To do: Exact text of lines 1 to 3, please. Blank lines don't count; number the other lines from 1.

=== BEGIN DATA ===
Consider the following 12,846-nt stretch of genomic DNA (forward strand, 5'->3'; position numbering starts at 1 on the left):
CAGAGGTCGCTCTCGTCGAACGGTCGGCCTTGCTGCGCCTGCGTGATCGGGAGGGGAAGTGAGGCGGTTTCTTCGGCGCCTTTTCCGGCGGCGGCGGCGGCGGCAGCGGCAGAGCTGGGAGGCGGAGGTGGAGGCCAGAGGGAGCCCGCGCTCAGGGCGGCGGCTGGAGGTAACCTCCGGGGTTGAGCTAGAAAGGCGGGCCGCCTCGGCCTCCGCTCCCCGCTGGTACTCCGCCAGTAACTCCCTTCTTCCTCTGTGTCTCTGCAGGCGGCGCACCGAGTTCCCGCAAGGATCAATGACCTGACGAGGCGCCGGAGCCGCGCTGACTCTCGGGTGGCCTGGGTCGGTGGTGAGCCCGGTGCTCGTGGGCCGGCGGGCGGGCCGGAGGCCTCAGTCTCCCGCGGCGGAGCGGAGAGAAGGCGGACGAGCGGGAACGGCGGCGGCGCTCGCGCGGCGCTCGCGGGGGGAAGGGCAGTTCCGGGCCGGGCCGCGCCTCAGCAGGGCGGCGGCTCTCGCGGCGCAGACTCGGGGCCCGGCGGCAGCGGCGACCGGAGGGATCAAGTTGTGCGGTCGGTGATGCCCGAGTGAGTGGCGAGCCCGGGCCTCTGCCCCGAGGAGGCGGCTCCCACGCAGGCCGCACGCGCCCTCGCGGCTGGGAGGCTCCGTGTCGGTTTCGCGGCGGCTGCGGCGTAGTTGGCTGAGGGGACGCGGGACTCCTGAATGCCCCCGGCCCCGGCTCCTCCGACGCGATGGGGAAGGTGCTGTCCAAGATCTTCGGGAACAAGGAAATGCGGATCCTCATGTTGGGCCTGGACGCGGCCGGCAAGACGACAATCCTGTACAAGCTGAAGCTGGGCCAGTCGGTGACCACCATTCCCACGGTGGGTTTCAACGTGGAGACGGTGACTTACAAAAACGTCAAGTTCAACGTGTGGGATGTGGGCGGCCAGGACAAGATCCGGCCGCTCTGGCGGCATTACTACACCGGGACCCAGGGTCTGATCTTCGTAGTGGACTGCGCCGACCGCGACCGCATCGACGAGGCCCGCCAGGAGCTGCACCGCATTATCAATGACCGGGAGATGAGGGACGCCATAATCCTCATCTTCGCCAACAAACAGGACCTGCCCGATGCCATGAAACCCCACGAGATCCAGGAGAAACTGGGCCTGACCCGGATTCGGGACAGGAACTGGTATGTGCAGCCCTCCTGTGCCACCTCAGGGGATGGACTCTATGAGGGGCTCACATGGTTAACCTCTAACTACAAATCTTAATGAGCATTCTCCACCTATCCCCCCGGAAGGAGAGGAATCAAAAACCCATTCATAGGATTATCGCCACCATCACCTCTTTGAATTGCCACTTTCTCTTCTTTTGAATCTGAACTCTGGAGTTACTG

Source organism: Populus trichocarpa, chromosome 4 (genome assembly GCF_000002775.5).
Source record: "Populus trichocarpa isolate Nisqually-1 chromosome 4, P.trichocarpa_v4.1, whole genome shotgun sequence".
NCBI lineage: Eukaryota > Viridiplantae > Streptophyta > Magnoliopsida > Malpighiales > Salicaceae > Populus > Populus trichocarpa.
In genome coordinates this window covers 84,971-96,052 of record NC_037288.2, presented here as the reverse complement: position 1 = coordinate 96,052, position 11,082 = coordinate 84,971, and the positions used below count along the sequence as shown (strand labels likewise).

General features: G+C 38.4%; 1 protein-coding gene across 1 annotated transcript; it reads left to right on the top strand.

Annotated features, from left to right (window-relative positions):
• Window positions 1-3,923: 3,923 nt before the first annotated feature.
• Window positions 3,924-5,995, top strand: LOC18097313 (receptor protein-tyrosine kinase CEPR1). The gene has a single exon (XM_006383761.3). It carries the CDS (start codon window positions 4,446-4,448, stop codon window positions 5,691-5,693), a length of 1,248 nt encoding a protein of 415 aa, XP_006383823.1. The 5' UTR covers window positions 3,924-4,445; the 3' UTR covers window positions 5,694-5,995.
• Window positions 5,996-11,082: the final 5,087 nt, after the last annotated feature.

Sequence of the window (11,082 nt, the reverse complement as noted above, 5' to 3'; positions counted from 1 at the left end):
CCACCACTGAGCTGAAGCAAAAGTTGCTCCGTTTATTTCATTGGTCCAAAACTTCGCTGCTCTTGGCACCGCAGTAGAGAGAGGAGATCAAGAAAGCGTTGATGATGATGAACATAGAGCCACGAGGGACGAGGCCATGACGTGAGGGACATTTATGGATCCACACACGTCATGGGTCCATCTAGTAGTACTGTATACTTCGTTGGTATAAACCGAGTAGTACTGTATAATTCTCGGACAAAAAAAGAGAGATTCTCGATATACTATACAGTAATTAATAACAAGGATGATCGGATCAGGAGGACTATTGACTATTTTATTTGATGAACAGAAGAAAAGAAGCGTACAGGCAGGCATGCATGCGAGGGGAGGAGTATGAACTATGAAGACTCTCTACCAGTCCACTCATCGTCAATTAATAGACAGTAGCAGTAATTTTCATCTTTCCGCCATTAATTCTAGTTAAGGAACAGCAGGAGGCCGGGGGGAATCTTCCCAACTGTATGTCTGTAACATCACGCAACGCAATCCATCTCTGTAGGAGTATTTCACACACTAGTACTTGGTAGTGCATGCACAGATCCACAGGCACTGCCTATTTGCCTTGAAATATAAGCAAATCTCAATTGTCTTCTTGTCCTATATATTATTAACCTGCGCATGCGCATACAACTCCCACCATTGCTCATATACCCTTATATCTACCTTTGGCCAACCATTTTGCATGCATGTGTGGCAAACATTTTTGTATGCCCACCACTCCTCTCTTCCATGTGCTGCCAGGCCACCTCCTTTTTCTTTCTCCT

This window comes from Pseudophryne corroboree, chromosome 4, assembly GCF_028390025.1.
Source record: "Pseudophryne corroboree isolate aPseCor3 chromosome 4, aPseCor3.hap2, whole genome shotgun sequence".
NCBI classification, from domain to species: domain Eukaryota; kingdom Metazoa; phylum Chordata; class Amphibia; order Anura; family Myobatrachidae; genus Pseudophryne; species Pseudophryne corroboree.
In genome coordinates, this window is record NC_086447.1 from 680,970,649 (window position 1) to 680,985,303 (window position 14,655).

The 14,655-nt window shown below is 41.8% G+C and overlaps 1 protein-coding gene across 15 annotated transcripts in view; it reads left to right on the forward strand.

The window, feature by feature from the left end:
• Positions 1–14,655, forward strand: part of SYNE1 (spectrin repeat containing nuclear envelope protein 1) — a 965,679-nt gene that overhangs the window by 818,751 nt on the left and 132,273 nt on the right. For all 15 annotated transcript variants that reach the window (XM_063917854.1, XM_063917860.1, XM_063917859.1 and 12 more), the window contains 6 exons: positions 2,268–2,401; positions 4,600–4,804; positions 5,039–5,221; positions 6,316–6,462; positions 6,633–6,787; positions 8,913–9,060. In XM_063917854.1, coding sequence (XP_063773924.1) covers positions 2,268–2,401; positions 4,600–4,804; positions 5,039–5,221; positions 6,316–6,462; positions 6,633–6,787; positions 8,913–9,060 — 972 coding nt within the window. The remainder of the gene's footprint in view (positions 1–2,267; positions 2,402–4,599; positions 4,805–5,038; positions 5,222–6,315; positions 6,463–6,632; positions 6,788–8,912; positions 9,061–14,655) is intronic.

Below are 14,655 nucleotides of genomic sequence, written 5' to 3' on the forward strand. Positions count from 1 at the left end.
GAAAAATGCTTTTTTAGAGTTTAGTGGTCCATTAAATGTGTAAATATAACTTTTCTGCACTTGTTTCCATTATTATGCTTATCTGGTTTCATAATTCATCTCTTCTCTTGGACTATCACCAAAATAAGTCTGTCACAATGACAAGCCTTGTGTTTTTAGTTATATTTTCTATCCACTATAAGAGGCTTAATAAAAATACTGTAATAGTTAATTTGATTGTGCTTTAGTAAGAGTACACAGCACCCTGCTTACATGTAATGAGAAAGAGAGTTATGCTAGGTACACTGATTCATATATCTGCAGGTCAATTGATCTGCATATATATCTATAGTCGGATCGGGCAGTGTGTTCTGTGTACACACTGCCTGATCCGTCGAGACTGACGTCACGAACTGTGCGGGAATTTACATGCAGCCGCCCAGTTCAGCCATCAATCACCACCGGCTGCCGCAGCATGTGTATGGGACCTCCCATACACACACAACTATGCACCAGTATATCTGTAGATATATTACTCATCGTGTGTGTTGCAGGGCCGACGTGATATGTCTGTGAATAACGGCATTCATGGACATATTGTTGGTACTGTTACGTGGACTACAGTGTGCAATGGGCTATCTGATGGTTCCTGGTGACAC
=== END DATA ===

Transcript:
Consider the following 12,846-nt stretch of genomic DNA (forward strand, 5'->3'; position numbering starts at 1 on the left):
CAGAGGTCGCTCTCGTCGAACGGTCGGCCTTGCTGCGCCTGCGTGATCGGGAGGGGAAGTGAGGCGGTTTCTTCGGCGCCTTTTCCGGCGGCGGCGGCGGCGGCAGCGGCAGAGCTGGGAGGCGGAGGTGGAGGCCAGAGGGAGCCCGCGCTCAGGGCGGCGGCTGGAGGTAACCTCCGGGGTTGAGCTAGAAAGGCGGGCCGCCTCGGCCTCCGCTCCCCGCTGGTACTCCGCCAGTAACTCCCTTCTTCCTCTGTGTCTCTGCAGGCGGCGCACCGAGTTCCCGCAAGGATCAATGACCTGACGAGGCGCCGGAGCCGCGCTGACTCTCGGGTGGCCTGGGTCGGTGGTGAGCCCGGTGCTCGTGGGCCGGCGGGCGGGCCGGAGGCCTCAGTCTCCCGCGGCGGAGCGGAGAGAAGGCGGACGAGCGGGAACGGCGGCGGCGCTCGCGCGGCGCTCGCGGGGGGAAGGGCAGTTCCGGGCCGGGCCGCGCCTCAGCAGGGCGGCGGCTCTCGCGGCGCAGACTCGGGGCCCGGCGGCAGCGGCGACCGGAGGGATCAAGTTGTGCGGTCGGTGATGCCCGAGTGAGTGGCGAGCCCGGGCCTCTGCCCCGAGGAGGCGGCTCCCACGCAGGCCGCACGCGCCCTCGCGGCTGGGAGGCTCCGTGTCGGTTTCGCGGCGGCTGCGGCGTAGTTGGCTGAGGGGACGCGGGACTCCTGAATGCCCCCGGCCCCGGCTCCTCCGACGCGATGGGGAAGGTGCTGTCCAAGATCTTCGGGAACAAGGAAATGCGGATCCTCATGTTGGGCCTGGACGCGGCCGGCAAGACGACAATCCTGTACAAGCTGAAGCTGGGCCAGTCGGTGACCACCATTCCCACGGTGGGTTTCAACGTGGAGACGGTGACTTACAAAAACGTCAAGTTCAACGTGTGGGATGTGGGCGGCCAGGACAAGATCCGGCCGCTCTGGCGGCATTACTACACCGGGACCCAGGGTCTGATCTTCGTAGTGGACTGCGCCGACCGCGACCGCATCGACGAGGCCCGCCAGGAGCTGCACCGCATTATCAATGACCGGGAGATGAGGGACGCCATAATCCTCATCTTCGCCAACAAACAGGACCTGCCCGATGCCATGAAACCCCACGAGATCCAGGAGAAACTGGGCCTGACCCGGATTCGGGACAGGAACTGGTATGTGCAGCCCTCCTGTGCCACCTCAGGGGATGGACTCTATGAGGGGCTCACATGGTTAACCTCTAACTACAAATCTTAATGAGCATTCTCCACCTATCCCCCCGGAAGGAGAGGAATCAAAAACCCATTCATAGGATTATCGCCACCATCACCTCTTTGAATTGCCACTTTCTCTTCTTTTGAATCTGAACTCTGGAGTTACTG

Source organism: Populus trichocarpa, chromosome 4 (genome assembly GCF_000002775.5).